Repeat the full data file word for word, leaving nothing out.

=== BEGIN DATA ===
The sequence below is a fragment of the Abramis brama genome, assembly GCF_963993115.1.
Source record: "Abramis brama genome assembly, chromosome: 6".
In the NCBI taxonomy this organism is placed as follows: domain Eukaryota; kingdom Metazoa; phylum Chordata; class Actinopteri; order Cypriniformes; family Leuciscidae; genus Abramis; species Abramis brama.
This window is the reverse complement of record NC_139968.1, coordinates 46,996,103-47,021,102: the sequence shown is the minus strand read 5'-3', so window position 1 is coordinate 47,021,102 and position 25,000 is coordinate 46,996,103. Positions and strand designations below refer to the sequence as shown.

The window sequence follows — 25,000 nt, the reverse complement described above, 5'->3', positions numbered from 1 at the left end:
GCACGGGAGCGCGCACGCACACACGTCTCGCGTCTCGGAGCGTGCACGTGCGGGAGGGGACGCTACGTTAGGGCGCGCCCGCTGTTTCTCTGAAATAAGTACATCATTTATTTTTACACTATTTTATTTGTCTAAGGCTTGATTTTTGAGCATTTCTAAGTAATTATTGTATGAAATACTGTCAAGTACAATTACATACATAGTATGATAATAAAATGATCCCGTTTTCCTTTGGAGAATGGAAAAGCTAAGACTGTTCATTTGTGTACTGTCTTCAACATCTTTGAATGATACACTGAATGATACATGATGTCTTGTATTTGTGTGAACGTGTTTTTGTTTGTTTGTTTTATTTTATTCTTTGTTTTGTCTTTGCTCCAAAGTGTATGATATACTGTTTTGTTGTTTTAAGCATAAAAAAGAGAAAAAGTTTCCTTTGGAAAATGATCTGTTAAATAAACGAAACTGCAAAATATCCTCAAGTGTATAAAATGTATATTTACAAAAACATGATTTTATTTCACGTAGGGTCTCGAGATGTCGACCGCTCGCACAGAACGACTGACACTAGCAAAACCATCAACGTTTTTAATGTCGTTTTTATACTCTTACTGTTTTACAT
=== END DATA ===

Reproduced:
The sequence below is a fragment of the Abramis brama genome, assembly GCF_963993115.1.
Source record: "Abramis brama genome assembly, chromosome: 6".
In the NCBI taxonomy this organism is placed as follows: domain Eukaryota; kingdom Metazoa; phylum Chordata; class Actinopteri; order Cypriniformes; family Leuciscidae; genus Abramis; species Abramis brama.
This window is the reverse complement of record NC_139968.1, coordinates 46,996,103-47,021,102: the sequence shown is the minus strand read 5'-3', so window position 1 is coordinate 47,021,102 and position 25,000 is coordinate 46,996,103. Positions and strand designations below refer to the sequence as shown.

The window sequence follows — 25,000 nt, the reverse complement described above, 5'->3', positions numbered from 1 at the left end:
GCACGGGAGCGCGCACGCACACACGTCTCGCGTCTCGGAGCGTGCACGTGCGGGAGGGGACGCTACGTTAGGGCGCGCCCGCTGTTTCTCTGAAATAAGTACATCATTTATTTTTACACTATTTTATTTGTCTAAGGCTTGATTTTTGAGCATTTCTAAGTAATTATTGTATGAAATACTGTCAAGTACAATTACATACATAGTATGATAATAAAATGATCCCGTTTTCCTTTGGAGAATGGAAAAGCTAAGACTGTTCATTTGTGTACTGTCTTCAACATCTTTGAATGATACACTGAATGATACATGATGTCTTGTATTTGTGTGAACGTGTTTTTGTTTGTTTGTTTTATTTTATTCTTTGTTTTGTCTTTGCTCCAAAGTGTATGATATACTGTTTTGTTGTTTTAAGCATAAAAAAGAGAAAAAGTTTCCTTTGGAAAATGATCTGTTAAATAAACGAAACTGCAAAATATCCTCAAGTGTATAAAATGTATATTTACAAAAACATGATTTTATTTCACGTAGGGTCTCGAGATGTCGACCGCTCGCACAGAACGACTGACACTAGCAAAACCATCAACGTTTTTAATGTCGTTTTTATACTCTTACTGTTTTACAT